Allegations of mal – administration, mismanagement, as well as discriminatory practices in government departments and other public bodies including the security forces were being addressed by The Gambia Government. In 1997, The Office of the Ombudsman was created and our Father was appointed as The Honorable Ombudsman of The Republic of The Gambia: 2007-2013. A position he held with honor and dignity and a deep conviction to bring about Justice, probity and equality to the lives of ordinary Gambians.

Our Father had a distinguished public service career, but his deep religious conviction, privately and publicly as a member of The Banjul Council of Muslim Elders, love of family and friends and his selfless service to others had enabled him to have a positive outlook on life and was known by the many people he crossed paths with as a wise, humble and gentle soul.

We also remembered as he dealt with life’s challenges along the way, but he never forgot faith, courage or patience. His faith, tenacity, courage, humility and patience always helped him overcome. 

His mentors besides his parents included MamTijan Awe (Kanifing), MamMorr Abdou Njie (Koalack), Pa Ngorr Sarge (Sabiji), Mam Alh.Tayib Jallow (Nuimi Lamin) Pa Sulay Sowe, sr. (Brikama), Pa Bai Sowe, Alh. Bubacarr Jallow (Bansang) and others.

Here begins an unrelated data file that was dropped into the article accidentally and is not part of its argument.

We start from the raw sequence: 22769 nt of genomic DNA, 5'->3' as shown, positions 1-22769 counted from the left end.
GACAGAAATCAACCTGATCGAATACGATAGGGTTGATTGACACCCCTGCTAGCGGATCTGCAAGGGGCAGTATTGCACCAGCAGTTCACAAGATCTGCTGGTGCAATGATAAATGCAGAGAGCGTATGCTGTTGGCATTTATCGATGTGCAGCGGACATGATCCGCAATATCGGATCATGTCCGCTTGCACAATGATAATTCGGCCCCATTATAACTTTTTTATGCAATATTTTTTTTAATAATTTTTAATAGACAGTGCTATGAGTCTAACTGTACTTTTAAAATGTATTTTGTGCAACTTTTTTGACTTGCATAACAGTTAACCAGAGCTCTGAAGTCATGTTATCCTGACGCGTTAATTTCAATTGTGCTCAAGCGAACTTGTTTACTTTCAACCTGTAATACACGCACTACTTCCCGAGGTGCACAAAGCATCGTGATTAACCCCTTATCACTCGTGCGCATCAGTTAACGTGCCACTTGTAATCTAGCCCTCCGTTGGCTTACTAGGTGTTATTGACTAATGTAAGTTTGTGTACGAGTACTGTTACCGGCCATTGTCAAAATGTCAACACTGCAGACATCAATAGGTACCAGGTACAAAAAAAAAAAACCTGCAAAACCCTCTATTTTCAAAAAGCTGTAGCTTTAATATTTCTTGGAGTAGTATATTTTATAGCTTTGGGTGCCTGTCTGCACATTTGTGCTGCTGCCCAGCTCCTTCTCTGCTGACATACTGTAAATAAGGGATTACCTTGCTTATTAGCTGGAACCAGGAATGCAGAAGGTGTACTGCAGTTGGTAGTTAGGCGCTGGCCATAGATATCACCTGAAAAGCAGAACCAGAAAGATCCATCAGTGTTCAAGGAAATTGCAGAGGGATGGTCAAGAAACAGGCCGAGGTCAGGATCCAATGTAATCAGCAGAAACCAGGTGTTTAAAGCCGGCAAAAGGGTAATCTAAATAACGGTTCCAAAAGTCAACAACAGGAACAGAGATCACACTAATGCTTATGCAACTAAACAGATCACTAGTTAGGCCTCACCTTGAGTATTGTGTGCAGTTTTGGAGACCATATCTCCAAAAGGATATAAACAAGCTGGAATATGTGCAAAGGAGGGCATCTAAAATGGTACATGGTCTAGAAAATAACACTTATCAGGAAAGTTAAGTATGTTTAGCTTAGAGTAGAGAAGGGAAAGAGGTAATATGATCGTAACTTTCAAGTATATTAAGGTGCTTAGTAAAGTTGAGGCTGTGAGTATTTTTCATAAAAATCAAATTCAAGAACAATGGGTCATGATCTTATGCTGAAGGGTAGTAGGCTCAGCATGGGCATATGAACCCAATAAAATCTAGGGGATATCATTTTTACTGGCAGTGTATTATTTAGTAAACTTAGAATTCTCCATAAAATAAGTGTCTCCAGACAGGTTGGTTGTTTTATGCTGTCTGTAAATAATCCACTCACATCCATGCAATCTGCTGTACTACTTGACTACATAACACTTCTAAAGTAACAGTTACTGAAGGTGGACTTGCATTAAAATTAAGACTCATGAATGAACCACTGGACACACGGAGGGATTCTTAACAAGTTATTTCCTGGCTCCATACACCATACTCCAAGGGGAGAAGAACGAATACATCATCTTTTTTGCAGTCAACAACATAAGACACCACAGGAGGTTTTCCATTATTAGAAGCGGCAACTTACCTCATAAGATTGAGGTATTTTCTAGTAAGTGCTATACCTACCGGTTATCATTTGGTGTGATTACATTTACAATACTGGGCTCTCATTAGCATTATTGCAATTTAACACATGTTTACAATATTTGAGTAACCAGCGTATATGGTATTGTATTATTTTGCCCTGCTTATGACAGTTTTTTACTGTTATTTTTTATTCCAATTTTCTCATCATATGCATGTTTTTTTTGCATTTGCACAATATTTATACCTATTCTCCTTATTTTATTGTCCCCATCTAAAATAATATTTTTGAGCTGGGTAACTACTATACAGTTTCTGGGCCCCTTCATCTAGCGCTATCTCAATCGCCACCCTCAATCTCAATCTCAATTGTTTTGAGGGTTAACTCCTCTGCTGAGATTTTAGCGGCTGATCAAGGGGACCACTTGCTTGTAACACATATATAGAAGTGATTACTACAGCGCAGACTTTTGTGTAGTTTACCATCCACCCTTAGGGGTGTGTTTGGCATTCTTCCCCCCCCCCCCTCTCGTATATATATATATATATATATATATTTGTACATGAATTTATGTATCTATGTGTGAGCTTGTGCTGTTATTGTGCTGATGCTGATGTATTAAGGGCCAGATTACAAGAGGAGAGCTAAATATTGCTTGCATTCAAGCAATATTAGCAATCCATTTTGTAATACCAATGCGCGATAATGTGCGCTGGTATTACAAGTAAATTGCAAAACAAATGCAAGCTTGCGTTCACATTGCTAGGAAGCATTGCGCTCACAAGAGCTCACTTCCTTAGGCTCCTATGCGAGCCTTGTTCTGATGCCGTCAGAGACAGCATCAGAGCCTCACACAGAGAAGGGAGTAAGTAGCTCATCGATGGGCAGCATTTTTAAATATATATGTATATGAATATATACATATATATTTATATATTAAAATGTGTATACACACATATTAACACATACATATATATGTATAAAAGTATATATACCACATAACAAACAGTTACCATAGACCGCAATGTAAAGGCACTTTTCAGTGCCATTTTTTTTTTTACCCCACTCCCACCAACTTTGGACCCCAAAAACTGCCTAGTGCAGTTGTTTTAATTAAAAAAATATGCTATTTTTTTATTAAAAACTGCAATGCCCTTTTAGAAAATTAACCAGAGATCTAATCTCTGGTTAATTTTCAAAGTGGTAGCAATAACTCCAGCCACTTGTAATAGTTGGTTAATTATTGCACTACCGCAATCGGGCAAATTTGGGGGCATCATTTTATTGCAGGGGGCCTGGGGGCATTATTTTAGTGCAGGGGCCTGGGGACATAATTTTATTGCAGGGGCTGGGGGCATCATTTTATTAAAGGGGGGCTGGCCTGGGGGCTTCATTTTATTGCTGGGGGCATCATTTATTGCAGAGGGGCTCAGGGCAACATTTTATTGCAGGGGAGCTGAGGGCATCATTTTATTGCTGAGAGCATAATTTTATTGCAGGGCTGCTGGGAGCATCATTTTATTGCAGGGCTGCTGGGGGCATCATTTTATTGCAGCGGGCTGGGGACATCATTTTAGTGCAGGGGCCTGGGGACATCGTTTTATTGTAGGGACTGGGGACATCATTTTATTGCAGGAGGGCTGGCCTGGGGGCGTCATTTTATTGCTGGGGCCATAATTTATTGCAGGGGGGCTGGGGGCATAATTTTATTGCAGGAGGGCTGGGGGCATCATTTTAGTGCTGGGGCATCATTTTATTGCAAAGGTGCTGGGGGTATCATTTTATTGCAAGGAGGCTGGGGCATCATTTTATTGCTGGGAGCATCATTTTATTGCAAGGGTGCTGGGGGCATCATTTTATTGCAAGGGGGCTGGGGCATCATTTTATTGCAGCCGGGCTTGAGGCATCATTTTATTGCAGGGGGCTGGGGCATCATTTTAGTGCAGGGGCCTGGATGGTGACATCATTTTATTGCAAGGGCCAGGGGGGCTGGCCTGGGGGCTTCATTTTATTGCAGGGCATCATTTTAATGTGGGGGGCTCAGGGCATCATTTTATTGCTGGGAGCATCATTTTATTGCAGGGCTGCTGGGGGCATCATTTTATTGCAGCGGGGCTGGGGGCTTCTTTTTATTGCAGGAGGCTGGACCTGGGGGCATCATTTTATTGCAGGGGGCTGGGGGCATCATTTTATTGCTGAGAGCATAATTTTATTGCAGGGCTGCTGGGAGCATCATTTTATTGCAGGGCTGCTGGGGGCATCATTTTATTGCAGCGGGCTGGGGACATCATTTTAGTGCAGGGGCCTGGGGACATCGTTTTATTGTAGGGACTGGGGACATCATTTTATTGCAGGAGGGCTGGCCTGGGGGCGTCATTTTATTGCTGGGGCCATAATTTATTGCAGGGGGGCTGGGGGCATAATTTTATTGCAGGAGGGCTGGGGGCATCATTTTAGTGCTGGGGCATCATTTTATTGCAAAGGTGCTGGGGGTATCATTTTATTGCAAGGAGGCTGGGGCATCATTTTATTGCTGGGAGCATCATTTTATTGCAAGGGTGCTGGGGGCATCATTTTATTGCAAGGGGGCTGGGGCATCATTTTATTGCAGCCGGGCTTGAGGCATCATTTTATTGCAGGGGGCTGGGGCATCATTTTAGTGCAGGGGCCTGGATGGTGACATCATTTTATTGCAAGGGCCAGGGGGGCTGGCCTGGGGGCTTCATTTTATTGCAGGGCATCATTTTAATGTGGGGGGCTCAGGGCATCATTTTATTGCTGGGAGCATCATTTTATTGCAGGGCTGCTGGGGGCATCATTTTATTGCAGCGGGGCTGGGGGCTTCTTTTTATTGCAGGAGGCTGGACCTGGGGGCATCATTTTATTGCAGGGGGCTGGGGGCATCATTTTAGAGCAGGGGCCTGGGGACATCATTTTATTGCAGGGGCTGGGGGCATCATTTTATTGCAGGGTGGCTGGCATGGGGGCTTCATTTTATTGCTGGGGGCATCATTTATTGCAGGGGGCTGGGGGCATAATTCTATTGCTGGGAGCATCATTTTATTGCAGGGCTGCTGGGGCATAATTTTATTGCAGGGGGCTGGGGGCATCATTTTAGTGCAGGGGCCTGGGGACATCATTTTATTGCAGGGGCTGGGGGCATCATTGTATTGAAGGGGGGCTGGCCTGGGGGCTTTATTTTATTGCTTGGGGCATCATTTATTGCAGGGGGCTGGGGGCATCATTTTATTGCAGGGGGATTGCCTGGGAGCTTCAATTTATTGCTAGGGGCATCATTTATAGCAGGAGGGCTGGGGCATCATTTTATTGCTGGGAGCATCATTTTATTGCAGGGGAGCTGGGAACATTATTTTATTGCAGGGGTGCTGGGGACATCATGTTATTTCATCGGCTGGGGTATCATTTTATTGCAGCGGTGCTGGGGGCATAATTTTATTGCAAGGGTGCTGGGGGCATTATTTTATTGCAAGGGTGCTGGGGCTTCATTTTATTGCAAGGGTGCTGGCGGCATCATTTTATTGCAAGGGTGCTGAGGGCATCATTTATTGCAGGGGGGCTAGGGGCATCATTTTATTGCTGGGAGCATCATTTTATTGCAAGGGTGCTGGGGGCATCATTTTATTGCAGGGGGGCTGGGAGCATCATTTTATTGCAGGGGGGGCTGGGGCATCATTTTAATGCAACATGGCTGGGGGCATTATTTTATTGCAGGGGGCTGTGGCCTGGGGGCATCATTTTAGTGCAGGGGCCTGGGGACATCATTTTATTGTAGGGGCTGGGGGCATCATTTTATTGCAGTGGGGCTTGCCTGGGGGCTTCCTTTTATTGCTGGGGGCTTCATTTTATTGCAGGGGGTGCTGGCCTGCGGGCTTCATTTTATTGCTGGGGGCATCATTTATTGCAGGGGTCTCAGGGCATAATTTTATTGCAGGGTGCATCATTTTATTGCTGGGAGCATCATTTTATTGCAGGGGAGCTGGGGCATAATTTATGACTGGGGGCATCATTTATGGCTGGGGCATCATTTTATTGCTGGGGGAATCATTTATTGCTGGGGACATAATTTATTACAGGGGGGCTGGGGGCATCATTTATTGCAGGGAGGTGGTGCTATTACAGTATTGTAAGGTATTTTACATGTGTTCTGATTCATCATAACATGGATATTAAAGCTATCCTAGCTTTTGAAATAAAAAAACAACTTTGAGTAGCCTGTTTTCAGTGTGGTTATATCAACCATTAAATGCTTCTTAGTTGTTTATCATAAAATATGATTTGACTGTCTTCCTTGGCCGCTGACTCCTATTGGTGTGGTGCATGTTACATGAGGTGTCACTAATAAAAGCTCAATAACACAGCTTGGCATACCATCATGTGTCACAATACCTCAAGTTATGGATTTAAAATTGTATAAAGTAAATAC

Along the way, we also show gratitude to many of his protégés, whose deep respect and admiration for the man they came to know was unparalleled. This includes Pa Sulay Sowe, Jr. Pa Tayib Sowe and nephew Sheikh Tijan Gaye. He also enjoyed excellent relations with families of the in-laws notably The Wally, Njie, Dampha, Dioury, Bah, Jagne, Jallow, Shyngle, Ceesays’, Faal and Fofana families etc.

There were also lighter moments spent with us the children laughing and joke telling but always reminding us of prayer times. Barjen Amie Sowe misses him dearly. We remembered the playful and friendly exchange of teasing remarks between the two and we would burst into laughter, all in good spirit. We also remembered the countless occasions when we would congregate around him and absorb admonitions from him. Some of us fondly used to refer to them as “The Marathon sessions with Dad”. The hindsight of passing years and growing older slowly revealed Dad’s real value.

Allah has promised those who believe and do righteous deeds, for them there is forgiveness and great reward. (Quran Surah 5: 9) Our father was our example of faith, grace, integrity, truth, hope, patience, kindness, humility, selflessness, service and loyalty. The Gambia has lost one of her greatest sons.

Dad’s life was a gift from ALLAH, and now that He wants it back, we have no right to complain. Papa we miss you dearly. You will always be our hero, your life was a gift to us all.